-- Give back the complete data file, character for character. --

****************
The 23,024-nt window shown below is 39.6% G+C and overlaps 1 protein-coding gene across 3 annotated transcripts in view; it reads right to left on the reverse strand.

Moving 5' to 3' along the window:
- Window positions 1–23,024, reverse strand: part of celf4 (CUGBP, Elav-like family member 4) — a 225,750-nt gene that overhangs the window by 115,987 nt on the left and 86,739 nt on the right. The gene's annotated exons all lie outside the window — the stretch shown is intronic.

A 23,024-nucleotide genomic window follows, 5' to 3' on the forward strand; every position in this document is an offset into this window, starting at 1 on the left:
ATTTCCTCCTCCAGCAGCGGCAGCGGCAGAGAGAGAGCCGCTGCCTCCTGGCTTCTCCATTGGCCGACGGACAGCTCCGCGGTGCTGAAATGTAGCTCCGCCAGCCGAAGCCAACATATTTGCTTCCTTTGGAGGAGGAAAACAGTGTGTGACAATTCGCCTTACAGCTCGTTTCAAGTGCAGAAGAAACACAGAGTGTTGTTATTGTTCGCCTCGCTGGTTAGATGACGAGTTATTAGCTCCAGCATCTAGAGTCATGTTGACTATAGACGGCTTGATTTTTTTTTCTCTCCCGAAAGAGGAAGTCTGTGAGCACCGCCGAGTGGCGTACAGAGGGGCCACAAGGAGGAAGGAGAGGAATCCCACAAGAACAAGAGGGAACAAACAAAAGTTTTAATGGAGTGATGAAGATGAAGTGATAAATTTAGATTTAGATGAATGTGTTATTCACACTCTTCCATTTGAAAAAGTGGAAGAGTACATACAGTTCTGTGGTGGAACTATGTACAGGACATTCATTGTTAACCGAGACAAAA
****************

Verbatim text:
The 23,024-nt window shown below is 39.6% G+C and overlaps 1 protein-coding gene across 3 annotated transcripts in view; it reads right to left on the reverse strand.

Moving 5' to 3' along the window:
- Window positions 1–23,024, reverse strand: part of celf4 (CUGBP, Elav-like family member 4) — a 225,750-nt gene that overhangs the window by 115,987 nt on the left and 86,739 nt on the right. The gene's annotated exons all lie outside the window — the stretch shown is intronic.

A 23,024-nucleotide genomic window follows, 5' to 3' on the forward strand; every position in this document is an offset into this window, starting at 1 on the left:
ATTTCCTCCTCCAGCAGCGGCAGCGGCAGAGAGAGAGCCGCTGCCTCCTGGCTTCTCCATTGGCCGACGGACAGCTCCGCGGTGCTGAAATGTAGCTCCGCCAGCCGAAGCCAACATATTTGCTTCCTTTGGAGGAGGAAAACAGTGTGTGACAATTCGCCTTACAGCTCGTTTCAAGTGCAGAAGAAACACAGAGTGTTGTTATTGTTCGCCTCGCTGGTTAGATGACGAGTTATTAGCTCCAGCATCTAGAGTCATGTTGACTATAGACGGCTTGATTTTTTTTTCTCTCCCGAAAGAGGAAGTCTGTGAGCACCGCCGAGTGGCGTACAGAGGGGCCACAAGGAGGAAGGAGAGGAATCCCACAAGAACAAGAGGGAACAAACAAAAGTTTTAATGGAGTGATGAAGATGAAGTGATAAATTTAGATTTAGATGAATGTGTTATTCACACTCTTCCATTTGAAAAAGTGGAAGAGTACATACAGTTCTGTGGTGGAACTATGTACAGGACATTCATTGTTAACCGAGACAAAA